(Abdu'l-Baha, Abdu'l-Baha in London, p. 79)
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The Heavenly Host, the Supreme Concourse are His legions; the Word of God is His sword; the power of God is His victory.     
(Abdu'l-Baha, The Promulgation of Universal Peace, p. 5)
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Praise be to God! The light of unity and love is shining in these faces. These spiritual susceptibilities are the real fruits of heaven. The Bab and Baha'u'llah over sixty years ago proclaimed the glad tidings of universal peace. The Bab was martyred in the Cause of God. Baha'u'llah suffered forty years as a prisoner and exile in order that the Kingdom of love might be established in the East and West. He has made it possible for us to meet here in love and unity. Because He suffered imprisonment, we are free to proclaim the oneness of the world of humanity for which He stood so long and faithfully. He was chained in dungeons, He was without food, His companions were thieves and criminals, He was subjected to every kind of abuse and infliction, but throughout it all He never ceased to proclaim the reality of the Word of God and the oneness of humanity. We have been brought together here by the power of His Word -- you from America, I from Persia -- all in love and unity of spirit. Was this possible in former centuries? If it is possible now after fifty years of sacrifice and teaching, what shall we expect in the wonderful centuries coming?

     Therefore, let your faces be more radiant with hope and heavenly determination to serve the Cause of God, to spread the pure fragrances of the divine rose garden of unity, to awaken spiritual susceptibilities in the hearts of mankind, to kindle anew the spirit of humanity with divine fires and to reflect the glory of heaven to this gloomy world of materialism. When you possess these divine susceptibilities, you will be able to awaken and develop them in others. We cannot give of our wealth to the poor unless we possess it. How can the poor give to the poor? How can the soul that is deprived of the heavenly bounties develop in other souls capacity to receive those bounties?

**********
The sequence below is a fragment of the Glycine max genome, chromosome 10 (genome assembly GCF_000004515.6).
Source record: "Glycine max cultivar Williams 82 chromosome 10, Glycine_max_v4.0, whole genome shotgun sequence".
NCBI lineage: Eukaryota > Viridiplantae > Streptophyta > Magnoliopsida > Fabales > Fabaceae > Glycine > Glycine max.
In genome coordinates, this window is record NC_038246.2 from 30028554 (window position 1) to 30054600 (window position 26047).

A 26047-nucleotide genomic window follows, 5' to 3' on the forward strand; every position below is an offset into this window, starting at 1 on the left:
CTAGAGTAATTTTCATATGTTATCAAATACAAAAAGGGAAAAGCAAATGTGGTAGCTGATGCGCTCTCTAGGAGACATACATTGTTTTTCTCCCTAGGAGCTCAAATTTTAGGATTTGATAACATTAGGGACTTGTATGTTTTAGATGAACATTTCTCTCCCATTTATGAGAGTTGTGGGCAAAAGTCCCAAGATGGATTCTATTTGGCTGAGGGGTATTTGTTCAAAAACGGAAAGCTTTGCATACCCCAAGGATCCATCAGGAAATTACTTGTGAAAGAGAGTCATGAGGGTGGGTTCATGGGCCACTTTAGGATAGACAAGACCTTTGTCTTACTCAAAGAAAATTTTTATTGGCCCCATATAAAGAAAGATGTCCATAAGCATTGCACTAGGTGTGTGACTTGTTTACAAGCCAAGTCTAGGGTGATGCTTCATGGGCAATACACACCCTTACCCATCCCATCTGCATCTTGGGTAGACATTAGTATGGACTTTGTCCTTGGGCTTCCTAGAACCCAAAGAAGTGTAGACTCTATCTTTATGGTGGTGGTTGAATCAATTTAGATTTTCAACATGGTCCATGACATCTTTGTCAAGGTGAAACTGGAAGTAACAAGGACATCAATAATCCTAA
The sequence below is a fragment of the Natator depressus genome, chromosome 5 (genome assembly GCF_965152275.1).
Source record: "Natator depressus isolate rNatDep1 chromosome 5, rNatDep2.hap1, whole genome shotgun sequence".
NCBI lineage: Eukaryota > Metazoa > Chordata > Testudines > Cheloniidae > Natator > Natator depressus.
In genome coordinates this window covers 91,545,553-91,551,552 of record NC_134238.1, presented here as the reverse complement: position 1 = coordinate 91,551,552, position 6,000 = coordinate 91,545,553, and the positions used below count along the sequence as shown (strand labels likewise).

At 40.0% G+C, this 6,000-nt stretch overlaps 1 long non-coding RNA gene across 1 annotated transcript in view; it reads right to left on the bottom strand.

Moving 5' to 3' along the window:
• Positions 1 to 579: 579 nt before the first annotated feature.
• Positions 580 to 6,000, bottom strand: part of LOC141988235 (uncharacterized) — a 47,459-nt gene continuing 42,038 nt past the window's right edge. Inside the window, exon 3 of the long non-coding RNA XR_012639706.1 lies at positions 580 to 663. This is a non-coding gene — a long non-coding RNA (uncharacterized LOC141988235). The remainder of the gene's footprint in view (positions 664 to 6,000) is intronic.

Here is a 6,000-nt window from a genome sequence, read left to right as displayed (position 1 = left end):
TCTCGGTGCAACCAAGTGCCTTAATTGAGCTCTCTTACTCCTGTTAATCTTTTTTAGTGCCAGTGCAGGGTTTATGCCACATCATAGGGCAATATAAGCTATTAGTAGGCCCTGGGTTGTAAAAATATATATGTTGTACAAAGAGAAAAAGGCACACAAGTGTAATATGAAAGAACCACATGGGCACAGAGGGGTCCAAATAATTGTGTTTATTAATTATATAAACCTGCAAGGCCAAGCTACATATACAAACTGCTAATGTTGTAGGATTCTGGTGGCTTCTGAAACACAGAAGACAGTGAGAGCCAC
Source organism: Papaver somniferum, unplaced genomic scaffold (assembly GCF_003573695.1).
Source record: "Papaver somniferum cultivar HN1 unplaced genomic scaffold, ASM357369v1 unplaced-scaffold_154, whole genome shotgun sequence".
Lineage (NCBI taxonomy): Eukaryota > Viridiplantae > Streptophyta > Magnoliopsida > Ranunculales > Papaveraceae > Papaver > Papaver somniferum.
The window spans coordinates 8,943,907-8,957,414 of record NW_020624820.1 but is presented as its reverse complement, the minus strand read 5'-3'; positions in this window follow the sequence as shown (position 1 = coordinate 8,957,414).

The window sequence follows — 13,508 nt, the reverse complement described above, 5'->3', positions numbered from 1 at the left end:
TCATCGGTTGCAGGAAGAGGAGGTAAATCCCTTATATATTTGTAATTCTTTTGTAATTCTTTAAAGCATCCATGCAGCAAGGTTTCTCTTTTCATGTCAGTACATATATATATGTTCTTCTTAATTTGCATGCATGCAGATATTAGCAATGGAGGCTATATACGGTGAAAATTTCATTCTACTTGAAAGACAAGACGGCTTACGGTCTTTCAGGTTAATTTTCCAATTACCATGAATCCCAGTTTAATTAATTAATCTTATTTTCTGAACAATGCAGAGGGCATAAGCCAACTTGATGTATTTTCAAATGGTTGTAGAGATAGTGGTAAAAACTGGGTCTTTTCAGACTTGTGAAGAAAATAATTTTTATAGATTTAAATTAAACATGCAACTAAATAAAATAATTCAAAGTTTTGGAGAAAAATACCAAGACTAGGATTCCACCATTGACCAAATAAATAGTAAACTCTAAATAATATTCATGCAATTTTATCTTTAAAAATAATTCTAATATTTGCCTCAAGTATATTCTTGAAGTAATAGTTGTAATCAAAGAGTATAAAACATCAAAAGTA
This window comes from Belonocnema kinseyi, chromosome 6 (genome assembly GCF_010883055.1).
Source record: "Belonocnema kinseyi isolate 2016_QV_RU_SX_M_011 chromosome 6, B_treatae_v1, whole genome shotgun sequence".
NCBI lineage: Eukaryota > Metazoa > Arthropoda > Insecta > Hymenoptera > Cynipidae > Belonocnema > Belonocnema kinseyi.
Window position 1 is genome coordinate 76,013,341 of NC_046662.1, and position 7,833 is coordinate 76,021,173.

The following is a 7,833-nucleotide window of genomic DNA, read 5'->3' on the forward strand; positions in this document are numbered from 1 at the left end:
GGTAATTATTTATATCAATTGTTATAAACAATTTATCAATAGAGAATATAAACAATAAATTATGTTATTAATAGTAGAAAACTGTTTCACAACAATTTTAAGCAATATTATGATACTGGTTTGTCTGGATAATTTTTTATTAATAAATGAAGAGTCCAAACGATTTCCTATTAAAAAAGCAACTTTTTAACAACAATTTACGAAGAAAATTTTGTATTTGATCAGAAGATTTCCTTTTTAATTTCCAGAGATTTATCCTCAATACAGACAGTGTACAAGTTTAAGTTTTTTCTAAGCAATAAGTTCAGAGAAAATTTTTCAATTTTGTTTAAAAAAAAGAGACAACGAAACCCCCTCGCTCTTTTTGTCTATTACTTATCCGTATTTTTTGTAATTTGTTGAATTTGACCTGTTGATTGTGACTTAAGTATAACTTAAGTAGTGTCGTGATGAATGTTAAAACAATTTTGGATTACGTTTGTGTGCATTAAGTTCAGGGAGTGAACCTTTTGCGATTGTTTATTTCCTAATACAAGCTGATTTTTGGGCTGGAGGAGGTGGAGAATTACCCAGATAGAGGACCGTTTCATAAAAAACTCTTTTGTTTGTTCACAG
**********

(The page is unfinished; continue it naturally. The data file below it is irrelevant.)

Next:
Array yourselves in the perfection of divine virtues. I hope you may be quickened and vivified by the breaths of the Holy Spirit. Then shall ye indeed become the angels of heaven whom Christ promised would appear in this Day to gather the harvest of divine planting. This is my hope. This is my prayer for you.

     12 April 1912     
(Abdu'l-Baha, The Promulgation of Universal Peace, p. 6)